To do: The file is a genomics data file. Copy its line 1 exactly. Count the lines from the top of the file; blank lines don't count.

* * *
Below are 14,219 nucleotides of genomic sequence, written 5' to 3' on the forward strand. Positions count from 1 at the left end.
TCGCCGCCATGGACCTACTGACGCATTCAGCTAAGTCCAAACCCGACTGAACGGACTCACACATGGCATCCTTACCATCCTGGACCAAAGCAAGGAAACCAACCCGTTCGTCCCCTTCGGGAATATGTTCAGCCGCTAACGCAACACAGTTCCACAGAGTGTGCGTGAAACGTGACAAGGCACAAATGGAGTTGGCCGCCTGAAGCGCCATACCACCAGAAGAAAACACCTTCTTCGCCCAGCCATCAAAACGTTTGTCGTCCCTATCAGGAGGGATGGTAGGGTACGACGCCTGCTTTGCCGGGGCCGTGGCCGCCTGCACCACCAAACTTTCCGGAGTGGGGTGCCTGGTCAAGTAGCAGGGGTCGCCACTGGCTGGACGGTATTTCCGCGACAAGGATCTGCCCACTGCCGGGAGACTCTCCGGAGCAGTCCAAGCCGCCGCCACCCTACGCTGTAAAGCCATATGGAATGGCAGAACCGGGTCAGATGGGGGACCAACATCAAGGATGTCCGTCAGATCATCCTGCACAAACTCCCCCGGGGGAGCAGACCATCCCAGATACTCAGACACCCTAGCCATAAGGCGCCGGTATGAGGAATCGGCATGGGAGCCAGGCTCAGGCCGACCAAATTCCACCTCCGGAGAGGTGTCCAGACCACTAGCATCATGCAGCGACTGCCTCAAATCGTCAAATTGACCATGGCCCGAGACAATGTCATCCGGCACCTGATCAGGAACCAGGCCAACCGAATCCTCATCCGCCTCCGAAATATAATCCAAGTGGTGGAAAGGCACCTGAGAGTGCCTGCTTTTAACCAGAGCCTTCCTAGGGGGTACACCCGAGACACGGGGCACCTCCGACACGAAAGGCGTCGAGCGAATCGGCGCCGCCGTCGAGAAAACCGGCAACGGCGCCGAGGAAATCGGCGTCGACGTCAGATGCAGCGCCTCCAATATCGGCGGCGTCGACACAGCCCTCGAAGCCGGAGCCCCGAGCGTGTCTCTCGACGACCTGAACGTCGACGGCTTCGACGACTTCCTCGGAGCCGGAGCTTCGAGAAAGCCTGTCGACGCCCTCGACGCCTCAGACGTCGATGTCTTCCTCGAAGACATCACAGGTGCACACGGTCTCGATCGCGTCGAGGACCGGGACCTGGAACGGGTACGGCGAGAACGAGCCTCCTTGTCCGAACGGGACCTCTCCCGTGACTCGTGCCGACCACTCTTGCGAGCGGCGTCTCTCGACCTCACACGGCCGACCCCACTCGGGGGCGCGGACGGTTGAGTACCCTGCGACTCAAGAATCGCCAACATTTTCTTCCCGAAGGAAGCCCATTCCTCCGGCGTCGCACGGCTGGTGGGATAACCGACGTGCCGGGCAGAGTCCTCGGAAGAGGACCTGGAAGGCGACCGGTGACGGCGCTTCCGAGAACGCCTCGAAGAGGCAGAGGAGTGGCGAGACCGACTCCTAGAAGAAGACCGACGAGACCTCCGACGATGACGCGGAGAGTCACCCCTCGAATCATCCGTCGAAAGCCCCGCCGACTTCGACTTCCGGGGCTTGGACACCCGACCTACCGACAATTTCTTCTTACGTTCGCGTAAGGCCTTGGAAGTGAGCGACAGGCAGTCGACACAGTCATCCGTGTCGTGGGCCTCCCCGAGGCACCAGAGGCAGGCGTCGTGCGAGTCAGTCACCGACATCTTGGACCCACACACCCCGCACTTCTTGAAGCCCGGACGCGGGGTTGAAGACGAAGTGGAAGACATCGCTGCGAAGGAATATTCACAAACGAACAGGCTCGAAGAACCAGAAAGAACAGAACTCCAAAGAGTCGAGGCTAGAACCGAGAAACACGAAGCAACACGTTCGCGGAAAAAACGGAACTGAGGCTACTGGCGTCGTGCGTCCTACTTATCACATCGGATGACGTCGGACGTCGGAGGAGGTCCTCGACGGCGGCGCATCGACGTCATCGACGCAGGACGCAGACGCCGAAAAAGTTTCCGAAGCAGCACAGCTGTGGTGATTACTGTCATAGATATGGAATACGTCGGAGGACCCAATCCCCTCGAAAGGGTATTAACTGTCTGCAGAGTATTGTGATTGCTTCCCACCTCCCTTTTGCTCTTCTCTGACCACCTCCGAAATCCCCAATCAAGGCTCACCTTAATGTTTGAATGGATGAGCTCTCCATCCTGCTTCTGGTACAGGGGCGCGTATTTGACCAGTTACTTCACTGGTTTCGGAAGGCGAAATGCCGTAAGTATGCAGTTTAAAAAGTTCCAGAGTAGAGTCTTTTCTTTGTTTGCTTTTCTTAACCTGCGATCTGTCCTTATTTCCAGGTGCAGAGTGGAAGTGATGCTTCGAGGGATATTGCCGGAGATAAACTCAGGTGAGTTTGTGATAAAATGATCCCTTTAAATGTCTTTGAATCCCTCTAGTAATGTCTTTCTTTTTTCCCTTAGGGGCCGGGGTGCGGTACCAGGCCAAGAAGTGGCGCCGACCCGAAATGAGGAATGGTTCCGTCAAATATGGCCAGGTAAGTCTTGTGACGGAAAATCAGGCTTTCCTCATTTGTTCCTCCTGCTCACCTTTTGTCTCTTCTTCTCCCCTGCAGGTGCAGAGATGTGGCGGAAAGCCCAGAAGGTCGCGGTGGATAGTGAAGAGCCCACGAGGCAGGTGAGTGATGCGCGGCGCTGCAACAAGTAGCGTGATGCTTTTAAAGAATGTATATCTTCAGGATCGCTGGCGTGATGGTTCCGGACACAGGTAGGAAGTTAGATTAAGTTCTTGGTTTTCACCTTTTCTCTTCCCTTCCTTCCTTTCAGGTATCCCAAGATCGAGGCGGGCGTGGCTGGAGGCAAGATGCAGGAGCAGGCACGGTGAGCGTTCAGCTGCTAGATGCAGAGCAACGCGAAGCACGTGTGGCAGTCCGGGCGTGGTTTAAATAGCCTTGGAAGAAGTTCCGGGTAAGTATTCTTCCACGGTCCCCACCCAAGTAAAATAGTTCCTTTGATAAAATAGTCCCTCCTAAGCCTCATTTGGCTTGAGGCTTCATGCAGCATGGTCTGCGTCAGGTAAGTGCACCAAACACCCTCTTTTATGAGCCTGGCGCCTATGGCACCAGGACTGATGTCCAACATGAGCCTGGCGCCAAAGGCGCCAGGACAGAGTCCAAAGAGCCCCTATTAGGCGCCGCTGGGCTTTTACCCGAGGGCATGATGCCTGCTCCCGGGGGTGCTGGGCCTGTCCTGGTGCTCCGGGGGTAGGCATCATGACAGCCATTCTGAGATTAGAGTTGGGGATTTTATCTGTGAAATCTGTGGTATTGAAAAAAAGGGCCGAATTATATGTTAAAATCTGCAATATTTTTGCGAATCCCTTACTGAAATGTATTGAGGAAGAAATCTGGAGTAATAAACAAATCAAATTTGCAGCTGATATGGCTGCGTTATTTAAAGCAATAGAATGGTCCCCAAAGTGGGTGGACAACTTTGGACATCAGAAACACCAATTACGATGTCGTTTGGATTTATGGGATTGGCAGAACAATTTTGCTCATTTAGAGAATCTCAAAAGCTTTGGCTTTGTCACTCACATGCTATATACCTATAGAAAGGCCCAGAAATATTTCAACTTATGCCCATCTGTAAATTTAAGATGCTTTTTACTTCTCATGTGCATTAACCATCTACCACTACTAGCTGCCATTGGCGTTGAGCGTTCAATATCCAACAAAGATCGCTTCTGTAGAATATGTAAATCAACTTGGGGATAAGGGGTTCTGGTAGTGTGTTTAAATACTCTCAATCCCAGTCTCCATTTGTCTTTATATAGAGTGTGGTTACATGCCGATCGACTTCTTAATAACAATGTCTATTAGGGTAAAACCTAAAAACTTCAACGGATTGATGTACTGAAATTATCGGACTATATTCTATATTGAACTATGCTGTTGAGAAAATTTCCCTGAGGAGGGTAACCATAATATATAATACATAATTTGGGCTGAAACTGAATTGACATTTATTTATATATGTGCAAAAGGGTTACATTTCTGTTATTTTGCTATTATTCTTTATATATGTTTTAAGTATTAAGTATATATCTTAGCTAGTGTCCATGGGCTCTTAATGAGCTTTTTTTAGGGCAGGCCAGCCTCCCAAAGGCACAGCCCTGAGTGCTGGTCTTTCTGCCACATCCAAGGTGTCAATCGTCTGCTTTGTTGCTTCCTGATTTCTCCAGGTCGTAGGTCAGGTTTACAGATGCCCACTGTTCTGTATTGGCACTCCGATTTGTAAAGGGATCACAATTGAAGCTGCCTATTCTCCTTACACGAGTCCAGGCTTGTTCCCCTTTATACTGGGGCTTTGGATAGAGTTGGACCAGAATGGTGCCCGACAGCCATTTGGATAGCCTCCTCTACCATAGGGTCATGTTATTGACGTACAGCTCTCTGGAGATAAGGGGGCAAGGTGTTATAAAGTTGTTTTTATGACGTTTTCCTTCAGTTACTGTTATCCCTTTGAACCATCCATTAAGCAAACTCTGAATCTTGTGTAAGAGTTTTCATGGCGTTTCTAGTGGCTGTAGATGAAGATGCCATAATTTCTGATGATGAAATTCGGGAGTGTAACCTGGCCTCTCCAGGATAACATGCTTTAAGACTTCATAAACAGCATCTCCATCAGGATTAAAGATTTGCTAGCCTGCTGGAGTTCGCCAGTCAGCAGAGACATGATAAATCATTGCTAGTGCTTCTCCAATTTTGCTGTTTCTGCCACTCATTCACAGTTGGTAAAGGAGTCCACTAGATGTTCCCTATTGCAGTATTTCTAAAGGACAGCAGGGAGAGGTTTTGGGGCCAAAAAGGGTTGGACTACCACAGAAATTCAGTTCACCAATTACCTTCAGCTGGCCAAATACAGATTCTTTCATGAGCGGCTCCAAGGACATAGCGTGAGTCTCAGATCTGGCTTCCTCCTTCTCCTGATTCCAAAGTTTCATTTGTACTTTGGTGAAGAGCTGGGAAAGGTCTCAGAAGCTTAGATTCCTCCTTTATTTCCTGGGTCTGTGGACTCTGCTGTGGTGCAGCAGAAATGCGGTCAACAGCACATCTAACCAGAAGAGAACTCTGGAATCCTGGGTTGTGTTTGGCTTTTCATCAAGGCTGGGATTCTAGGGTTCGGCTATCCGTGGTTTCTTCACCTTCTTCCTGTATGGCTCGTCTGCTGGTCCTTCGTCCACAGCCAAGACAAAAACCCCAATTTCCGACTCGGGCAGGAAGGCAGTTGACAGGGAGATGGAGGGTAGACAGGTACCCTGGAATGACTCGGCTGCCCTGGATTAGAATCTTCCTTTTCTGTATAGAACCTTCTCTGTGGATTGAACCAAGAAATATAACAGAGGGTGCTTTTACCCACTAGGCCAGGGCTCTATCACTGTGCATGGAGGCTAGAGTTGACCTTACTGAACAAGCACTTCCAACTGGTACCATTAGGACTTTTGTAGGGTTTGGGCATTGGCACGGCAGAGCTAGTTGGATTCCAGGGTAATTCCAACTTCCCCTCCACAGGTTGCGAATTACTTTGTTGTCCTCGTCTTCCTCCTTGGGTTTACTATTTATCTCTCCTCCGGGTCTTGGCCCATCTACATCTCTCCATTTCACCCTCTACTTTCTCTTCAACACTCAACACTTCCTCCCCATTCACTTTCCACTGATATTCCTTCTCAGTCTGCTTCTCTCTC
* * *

Below are 14,219 nucleotides of genomic sequence, written 5' to 3' on the forward strand. Positions count from 1 at the left end.